THE POUR

Know Your Bordeaux Wine: Left vs Right Bank

Posted by Beau Farrell on May 17, 2018 11:18:24 AM

Bordeaux wineBordeaux wine — talk about a classic. We could stop there and you’re already thirsty for a glass or three.

But if you’re willing to pause for a minute and explore the Left Bank and the Right Bank of Bordeaux, you may find it easier to pick the exact Bordeaux wines that make you and your palate happiest.

First of all, what is Bordeaux wine?

A Bordeaux wine is one from the Bordeaux region of southwestern France.

This is among the most popular wine regions in the world — and the reds and whites from this region are some of the most desired.

What’s the Difference Between Left and Right Bank Bordeaux Wines?

The major factor in Bordeaux is the Gironde Estuary, shaped like an upside down "Y" by the Garonne River on the left (west) and the Dordogne River on the right (east). That’s why they’re called banks — as in riverbanks.

Here’s a key word in winemaking and wine tasting circles: terroir. Because of a location’s climate and soil, similar grapes can create different flavor profiles.

Terroir is the combination of the natural environment’s soil quality, precipitation, elevation, and weather, all working together to produce a unique grape profile.

Here’s how that translates into Bordeaux Left and Right Bank wines:

Left Bank Bordeaux Terroir

The Left Bank is composed of more gravely, rocky soil with limestone further underground.

The dominant style on the Left Bank is Cabernet Sauvignon, with a small smattering of Petit Verdot, Malbec, and Carmenere. These wines have more tannins, which may be a little on the bitter side for some drinkers.

If you visited the Bordeaux region, you might notice lots of castle-like chateaux — the classic European countryside structures associated with vineyards. On the Left Bank, they’re often larger structures with more land.

Right Bank Bordeaux Terroir

The Right Bank features more clay and limestone soil near the surface. That means less struggle for the grapevines as they produce the smooth, soft fruit flavors.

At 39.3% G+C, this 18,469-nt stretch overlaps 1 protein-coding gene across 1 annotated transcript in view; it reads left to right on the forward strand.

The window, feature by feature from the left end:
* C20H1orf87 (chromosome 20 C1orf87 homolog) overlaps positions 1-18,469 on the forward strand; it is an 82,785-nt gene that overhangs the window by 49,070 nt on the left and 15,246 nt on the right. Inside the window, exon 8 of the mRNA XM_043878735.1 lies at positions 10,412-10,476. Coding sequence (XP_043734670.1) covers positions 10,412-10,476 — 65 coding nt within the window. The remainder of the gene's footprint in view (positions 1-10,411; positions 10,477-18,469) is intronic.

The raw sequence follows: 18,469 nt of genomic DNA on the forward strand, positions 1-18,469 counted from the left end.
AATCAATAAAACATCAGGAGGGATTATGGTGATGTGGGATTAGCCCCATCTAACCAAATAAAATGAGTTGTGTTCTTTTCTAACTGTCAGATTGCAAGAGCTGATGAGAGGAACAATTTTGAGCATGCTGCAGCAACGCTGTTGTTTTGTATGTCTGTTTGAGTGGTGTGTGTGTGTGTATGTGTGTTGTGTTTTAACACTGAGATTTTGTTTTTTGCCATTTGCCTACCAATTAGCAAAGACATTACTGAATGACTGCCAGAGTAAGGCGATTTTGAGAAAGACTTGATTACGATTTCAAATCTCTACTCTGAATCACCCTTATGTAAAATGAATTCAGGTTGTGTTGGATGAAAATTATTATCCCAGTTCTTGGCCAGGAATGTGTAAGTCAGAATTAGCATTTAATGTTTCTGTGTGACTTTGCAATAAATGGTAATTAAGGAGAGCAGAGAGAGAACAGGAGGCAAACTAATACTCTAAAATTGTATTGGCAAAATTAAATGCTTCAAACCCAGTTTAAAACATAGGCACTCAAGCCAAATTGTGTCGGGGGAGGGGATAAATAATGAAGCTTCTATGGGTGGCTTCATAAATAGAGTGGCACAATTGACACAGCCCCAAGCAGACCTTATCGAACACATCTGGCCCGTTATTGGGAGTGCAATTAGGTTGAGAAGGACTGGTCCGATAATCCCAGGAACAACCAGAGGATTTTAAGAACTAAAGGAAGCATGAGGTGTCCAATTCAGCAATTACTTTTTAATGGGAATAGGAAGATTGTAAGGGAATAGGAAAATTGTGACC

The dominant style of the Right Bank is Merlot. There are also portions of Cabernet Franc, Malbec, and Petit Verdot. You’ll notice the chateaux of the Right Bank are generally smaller and on less land than the Left Bank.

Famous Bordeaux Vineyards from Left and Right Bank

Big name vineyards (and prices) from the Left Bank include Medoc, Chateaux Margaux (white wine lovers, take note), Lafite, Mouton Rothschild, St. Julien, Pauillac, St. Estephe, Haut Medoc, and Pessac Leognan.

Well-known Right Bank vineyards include notoriously pricey Petrus, Cheval Blanc, Bordeaux Superieur, Cotes de Bordeaux, Cotes de Francs, Lalande de Pomerol, St. Emilion, and Cotes de Bourg.

Is Left Bank or Right Bank Bordeaux Wine Better?

It depends on what you’re looking for.

If you want a wine that will age well and offer more complexity, you’ll probably be satisfied with a Left Bank Bordeaux. To enjoy a more approachable, straightforward Bordeaux without waiting, consider the Right Bank’s smooth wines. Can’t decide? Try another glass of each. We don't blame you for wanting to do thorough "research."

For assistance finding the right Bordeaux for you, stop by any Haskell’s location to explore Bordeaux with the friendly expertise of staff.

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Topics: Behind the Wine, Types of Wine